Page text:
Unfold the box further to find the included hex key and information about the product and company. This is some very cool packaging.

Installation

They attach via two  head screws which are provided along with a hex key. You simply place the mount over the slot that you choose, and then screw in both mounting screws with the washers on the inside of the hand guards. A monkey could mount these, though you would probably want to supervise the monkey while it applies the thread locker. I always use a thread locker like Loc-Tite on all screws that will be on my rifle. I would suggest applying some to the provided screws as I would any accessory with screws.

Notice the lack of hard edges. Great care was taken to make sure these mounts were snag free and wouldn't abrade the hand.

In Use

Sometimes, I think the best thing that you can say about a product after you have actually used it is that there were no surprises during that use. They performed as well as they look. There are many products that look cool but end up being useless, non-functional, or, even worse, dangerous on the range. That is not the case with these mounts. They work as advertised.

I was graciously provided one of the new rotation limited QD sling mounts, a 360 degree QD sling mount, and a bipod mount. All three performed admirably.

The new rotation limited sling mount was easily my favorite of the bunch. QD sling mounts without rotation limiters work just fine, but the sling can become twisted, especially when the rifle is not slung. It isn’t as much of an issue when the rifle is slung. The rotation limited model just does away completely with any possibility of the sling twisting. It is a nice feature.

I use the VCAS Sling on most of my rifles. It is a two point design that requires a mounting point somewhere on the hand guards. I mount mine as close to the receiver as possible for both the front and rear mounting points. I find that this allows much more range of motion with the rifle to perform things like malfunction clearances. The Mount-N-Slot sling mounts work perfectly for this style of sling mounting. There are slots on the MOE hand guards that will let you place the Mount-N-Slot sling mounts just about anywhere.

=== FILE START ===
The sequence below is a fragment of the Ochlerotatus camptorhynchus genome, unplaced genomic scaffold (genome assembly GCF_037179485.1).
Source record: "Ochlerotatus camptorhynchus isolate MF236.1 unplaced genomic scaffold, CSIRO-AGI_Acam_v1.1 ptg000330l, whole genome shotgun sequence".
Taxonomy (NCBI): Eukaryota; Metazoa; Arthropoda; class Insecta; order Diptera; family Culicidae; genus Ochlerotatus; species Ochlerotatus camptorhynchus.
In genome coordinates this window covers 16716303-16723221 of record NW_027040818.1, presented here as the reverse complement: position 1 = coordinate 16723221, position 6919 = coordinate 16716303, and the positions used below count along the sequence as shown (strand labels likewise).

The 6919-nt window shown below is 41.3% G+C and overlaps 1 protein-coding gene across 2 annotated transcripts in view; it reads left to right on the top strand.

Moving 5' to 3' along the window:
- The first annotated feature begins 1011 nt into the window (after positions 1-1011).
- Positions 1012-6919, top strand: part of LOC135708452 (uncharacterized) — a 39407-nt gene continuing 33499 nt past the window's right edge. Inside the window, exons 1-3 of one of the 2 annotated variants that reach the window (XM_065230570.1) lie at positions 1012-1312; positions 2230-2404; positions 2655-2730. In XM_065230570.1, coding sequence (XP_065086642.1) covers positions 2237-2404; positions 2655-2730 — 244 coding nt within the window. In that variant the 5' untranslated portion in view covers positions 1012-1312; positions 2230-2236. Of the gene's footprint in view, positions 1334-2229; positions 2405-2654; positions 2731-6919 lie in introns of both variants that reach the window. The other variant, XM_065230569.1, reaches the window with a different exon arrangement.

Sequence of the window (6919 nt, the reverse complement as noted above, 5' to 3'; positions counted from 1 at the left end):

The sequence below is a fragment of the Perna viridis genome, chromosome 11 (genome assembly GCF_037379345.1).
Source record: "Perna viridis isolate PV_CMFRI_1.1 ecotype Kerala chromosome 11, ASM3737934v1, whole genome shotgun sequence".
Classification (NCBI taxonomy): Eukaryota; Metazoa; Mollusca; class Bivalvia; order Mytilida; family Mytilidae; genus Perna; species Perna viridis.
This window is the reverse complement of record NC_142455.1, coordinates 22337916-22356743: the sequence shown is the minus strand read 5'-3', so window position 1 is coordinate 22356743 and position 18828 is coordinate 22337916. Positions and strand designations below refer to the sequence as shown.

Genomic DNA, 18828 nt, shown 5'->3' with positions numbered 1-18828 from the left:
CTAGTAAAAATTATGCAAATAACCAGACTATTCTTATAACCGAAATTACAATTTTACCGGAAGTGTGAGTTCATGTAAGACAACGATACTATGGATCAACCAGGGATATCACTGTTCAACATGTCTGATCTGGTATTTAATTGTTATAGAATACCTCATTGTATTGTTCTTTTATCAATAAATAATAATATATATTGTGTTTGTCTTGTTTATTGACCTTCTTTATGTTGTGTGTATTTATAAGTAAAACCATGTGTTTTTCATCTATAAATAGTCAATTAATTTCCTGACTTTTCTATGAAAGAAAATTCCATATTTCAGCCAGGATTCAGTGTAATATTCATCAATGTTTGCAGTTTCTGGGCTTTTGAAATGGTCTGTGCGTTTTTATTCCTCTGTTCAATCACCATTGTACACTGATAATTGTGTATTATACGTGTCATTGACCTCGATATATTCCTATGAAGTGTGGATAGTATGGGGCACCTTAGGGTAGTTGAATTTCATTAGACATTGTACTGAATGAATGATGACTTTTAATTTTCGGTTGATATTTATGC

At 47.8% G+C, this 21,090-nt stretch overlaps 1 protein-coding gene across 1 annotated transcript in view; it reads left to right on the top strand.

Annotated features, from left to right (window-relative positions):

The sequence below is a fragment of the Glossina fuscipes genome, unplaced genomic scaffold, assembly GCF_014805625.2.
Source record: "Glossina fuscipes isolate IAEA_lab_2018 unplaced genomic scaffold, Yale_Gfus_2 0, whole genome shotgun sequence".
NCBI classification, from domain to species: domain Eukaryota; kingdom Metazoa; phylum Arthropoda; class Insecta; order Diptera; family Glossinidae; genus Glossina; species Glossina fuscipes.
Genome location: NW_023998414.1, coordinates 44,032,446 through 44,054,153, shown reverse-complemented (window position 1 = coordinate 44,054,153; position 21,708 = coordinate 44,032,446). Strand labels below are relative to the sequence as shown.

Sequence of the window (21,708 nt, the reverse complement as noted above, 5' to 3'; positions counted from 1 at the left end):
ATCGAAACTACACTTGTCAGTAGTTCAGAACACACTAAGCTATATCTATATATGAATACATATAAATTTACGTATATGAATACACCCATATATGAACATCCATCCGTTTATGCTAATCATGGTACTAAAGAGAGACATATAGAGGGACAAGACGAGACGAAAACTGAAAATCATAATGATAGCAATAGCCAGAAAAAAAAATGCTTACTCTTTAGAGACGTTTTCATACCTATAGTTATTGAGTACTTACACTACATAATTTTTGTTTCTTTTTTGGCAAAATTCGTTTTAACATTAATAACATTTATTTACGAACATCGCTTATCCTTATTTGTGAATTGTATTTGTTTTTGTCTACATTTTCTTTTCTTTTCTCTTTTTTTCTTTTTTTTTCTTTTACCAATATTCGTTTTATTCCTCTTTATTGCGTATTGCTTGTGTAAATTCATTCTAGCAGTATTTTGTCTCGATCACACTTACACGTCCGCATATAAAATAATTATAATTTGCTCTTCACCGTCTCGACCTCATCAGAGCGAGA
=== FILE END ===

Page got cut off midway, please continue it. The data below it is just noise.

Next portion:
The bipod mount is perfect for those who need a bipod mounted full time on their rifle. It mounts securely to the bottom slots on the MOE hand guards and provides plenty of surface area to contact the bipod. I was pleasantly surprised with how light the bipod mount is. It looks like it could be quite heavy but care was taken to hollow out unnecessary metal from the underside of the mount. I could really see this mount and bipod being ideal on a Bushmaster/Remington ACR with the longer rifle length hand guards or the rifle length MOE hand guards once they are released.

The one thing that I really wanted to check was that the mounts wouldn’t move forward and back once they were mounted in the slots. They did not move at all. I mounted the sling mounts all the way to the rear of one of the slots so that it would be impossible to move it to the rear, but I couldn’t even get them to move forward. These mounts aren’t going anywhere (especially if you are handy with the Loc-Tite).

Here are the mounts with sling and bipod attached. The sling mounts work perfectly for mounting the sling close to the receiver.